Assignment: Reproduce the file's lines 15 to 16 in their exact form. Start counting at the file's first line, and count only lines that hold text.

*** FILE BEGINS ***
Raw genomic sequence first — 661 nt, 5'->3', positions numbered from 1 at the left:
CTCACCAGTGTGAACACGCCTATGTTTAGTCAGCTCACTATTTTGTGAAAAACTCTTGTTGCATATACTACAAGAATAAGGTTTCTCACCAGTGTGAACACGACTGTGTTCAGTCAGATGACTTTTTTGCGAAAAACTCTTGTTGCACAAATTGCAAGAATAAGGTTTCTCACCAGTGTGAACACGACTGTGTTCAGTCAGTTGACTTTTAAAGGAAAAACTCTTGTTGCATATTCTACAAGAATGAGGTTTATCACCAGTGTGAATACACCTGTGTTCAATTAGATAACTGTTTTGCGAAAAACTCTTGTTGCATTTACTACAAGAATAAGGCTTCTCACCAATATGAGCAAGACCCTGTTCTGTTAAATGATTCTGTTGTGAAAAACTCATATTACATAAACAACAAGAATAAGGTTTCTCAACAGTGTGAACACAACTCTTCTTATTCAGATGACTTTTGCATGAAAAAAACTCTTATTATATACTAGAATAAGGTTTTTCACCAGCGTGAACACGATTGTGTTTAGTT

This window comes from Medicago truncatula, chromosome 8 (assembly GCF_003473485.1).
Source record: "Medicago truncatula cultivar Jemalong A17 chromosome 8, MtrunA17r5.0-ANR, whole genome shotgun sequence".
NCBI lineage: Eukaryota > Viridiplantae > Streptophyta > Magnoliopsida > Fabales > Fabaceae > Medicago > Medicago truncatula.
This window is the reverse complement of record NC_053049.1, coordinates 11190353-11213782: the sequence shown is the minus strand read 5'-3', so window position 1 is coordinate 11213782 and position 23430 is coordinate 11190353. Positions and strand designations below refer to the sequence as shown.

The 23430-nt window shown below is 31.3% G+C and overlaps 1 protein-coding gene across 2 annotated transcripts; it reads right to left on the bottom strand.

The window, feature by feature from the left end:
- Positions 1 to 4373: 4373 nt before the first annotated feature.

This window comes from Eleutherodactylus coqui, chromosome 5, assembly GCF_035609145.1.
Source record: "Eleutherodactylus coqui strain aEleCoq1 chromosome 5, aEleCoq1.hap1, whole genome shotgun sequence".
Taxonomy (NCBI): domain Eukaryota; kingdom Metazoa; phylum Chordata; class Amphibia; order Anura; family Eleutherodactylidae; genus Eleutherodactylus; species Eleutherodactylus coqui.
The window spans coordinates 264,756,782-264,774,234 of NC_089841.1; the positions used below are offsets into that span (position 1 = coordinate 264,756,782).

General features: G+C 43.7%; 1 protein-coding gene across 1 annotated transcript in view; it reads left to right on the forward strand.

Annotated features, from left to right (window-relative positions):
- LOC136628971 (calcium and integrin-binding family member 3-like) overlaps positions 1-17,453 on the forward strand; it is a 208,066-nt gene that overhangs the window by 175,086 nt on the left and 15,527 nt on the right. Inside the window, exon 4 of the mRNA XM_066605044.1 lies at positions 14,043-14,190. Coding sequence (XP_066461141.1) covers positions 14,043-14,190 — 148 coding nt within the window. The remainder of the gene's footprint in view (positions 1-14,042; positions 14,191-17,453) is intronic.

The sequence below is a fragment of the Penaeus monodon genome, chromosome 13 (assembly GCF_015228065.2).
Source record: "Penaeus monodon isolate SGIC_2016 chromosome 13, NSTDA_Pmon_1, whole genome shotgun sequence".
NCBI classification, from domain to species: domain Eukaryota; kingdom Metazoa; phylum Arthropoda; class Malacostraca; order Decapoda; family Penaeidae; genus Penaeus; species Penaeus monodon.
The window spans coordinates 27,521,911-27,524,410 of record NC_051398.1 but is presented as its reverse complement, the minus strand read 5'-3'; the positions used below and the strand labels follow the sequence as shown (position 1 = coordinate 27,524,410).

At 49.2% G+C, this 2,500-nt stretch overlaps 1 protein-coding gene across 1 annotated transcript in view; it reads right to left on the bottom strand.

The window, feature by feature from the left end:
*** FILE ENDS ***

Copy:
Annotated features, from left to right (window-relative positions):
- LOC136628971 (calcium and integrin-binding family member 3-like) overlaps positions 1-17,453 on the forward strand; it is a 208,066-nt gene that overhangs the window by 175,086 nt on the left and 15,527 nt on the right. Inside the window, exon 4 of the mRNA XM_066605044.1 lies at positions 14,043-14,190. Coding sequence (XP_066461141.1) covers positions 14,043-14,190 — 148 coding nt within the window. The remainder of the gene's footprint in view (positions 1-14,042; positions 14,191-17,453) is intronic.